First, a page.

In 2019, I attended an international conference that was headlined by Stanislas Dehaene (of Reading in the Brain fame). A tough act to follow, that’s for sure, but one of his supporting speakers gave an address that I’ve never forgotten, because it went straight to my teacher-core. Here was a teacher-researcher, still wrangling adolescents in an inner London classroom, taking a swipe at a range of unrealistic “educational innovations” that his school had attempted to implement. This guy was speaking my language, albeit with a Scottish accent.
After almost bringing the house down with his highly entertaining portrayals of programmes such as Brain Gym, 21st century learning, Six Thinking Hats, and “group-work gone wrong,” Tom Bennett then activated his methodical, scientific side and coolly took these novelty learning programmes apart, bit by bit, using hard evidence and the benefits of meta-analyses. He was ruthless, but he did it all in an easy, teacher-to-teacher manner that was a breath of fresh air.
Tom is still teaching part-time in a secondary school. He loves it, but he is currently directing more of his energy into his ResearchEd organisation—a voluntary, collaborative meeting place for classroom teachers and non-school-teaching, academic researchers in the field of education. They meet on Saturdays and trade ideas. How civilised. Through such discussions, he is determined to make teachers more “research literate” and “pseudo-science proof,” and researchers more aware of the “impurity” and the absolute unpredictability of daily classroom realities.
I bought and devoured his book, (Routledge, 2013), over the following days. Here, he describes how a great deal of what we think we “know” in teaching hasn’t been proven at all. His pet hate—and mine—is the seductive expression, “Research says.” (See Pauline’s article in this issue’s “Perspectives on Reading Research.”)
The first part of the book provides readers with a highly readable revision course on the scientific method and the ways in which we come to “know” anything. He runs us through all the common fallacies of pseudo-science and compares scientific methods of research to research in the social sciences and education. He is not at all kind to the latter, finding a lot of it to be (1) demonstrably untrue or (2) patently obvious to an experienced teacher (p. 57). He writes with humour and the healthy cynicism of an experienced classroom operator. This part of the book alone should be compulsory reading for budding researchers on the limitations of various research methods and on the dangerous intrusion of personal values into the interpretation of results.
The central section, the bulk of the book, carefully and methodically examines a number of educational fads and theories that Bennett calls “Voodoo Teaching.”
One by one, he examines the research data (or lack thereof) that have been used to support (and critique) these pedagogical “magic bullets.” He takes a research-seeking microscope to Multiple Intelligences, Neuro Linguistic Programming and Brain Gym, group work, emotional intelligence, “21st-Century learning,” digital everything, the three-part lesson, learning styles, the gamification of learning, learning to learn, sensory learning, the six “thinking hats,” and the widely touted “behavioural advantages” of school uniforms.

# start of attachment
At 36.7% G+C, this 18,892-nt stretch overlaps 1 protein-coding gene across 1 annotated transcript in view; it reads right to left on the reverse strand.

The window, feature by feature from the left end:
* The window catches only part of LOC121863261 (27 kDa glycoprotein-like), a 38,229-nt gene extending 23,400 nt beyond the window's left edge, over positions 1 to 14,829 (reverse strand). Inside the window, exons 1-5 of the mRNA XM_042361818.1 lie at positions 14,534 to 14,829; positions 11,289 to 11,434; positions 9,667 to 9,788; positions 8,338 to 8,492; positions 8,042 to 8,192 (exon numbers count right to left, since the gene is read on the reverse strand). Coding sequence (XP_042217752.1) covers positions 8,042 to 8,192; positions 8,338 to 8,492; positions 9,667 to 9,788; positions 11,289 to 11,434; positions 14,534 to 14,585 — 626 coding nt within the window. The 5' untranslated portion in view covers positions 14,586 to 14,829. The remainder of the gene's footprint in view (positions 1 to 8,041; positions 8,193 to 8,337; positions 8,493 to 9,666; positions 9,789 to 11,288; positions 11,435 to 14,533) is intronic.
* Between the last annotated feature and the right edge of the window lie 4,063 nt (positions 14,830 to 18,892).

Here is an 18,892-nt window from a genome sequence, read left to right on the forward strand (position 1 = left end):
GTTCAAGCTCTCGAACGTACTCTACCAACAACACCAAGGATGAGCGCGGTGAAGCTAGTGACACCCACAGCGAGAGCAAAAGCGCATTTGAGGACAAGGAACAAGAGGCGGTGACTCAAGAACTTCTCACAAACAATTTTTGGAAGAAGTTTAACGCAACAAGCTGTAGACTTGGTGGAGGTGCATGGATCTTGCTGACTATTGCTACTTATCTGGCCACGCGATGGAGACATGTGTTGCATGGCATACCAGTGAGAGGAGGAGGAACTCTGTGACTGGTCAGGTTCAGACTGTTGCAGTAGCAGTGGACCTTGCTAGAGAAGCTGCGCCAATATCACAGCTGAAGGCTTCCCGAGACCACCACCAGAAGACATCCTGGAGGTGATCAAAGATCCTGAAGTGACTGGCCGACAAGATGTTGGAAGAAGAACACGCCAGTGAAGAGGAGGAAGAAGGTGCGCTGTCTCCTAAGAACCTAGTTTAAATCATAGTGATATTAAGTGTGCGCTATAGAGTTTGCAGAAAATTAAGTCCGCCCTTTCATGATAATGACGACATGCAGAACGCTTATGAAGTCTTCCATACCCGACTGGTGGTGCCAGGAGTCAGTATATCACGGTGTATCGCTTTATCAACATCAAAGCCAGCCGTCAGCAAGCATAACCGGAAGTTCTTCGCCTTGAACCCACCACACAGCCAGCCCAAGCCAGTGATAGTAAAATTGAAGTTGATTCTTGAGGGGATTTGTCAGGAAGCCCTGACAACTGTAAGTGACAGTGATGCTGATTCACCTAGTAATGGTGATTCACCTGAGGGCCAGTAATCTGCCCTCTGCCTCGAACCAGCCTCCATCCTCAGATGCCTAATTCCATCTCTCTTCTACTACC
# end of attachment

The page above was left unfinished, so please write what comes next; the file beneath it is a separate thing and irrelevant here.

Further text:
How did such “novelties” gain entry to our classrooms? Bennett suggests that it’s “the thrill of innovation, the desire for simple answers, and the mistaken belief that educational research will shine a guiding light to a smarter, more efficient system” of education (p. 206). He laments that teachers (and education administrators) too often turn to people who are unfamiliar with the daily realities of classrooms to show them how to teach. In his view, “there are few things that educational science has brought to the classroom that could not have already been discerned by a competent teacher intent on teaching well after a few years of practice” (p. 57). Absolutely! No one knows their students’ learning proclivities better than their daily teachers.
The third and final section of the book offers some sage advice to teachers to exercise their own autonomy and integrity and not to be led into merely “following the fashion” or trying to implement whatever “research says.” This particular expression should immediately be met with the question, “what research?” When pushed into taking on flimsy innovations, he recommends that teachers pay just enough lip-service to “keep the boffins happy,” without giving up on what they know is grounded in years of hard work. Finally, he reminds us that innovations do not automatically bring about improvements, and his personal mantra is that “experience trumps theory every time” (p. 59).
Tom Bennett—and his book—are highly recommended.
Pauline Bunce is an Australian teacher of English as an Additional Language to young adults. She has taught in Malaysia, Brunei Darussalam, Sri Lanka, and Hong Kong. She has published and presented widely on the specific needs of biscriptal English language learners and her handbook, According to the Script (2016), has been widely used in Australia.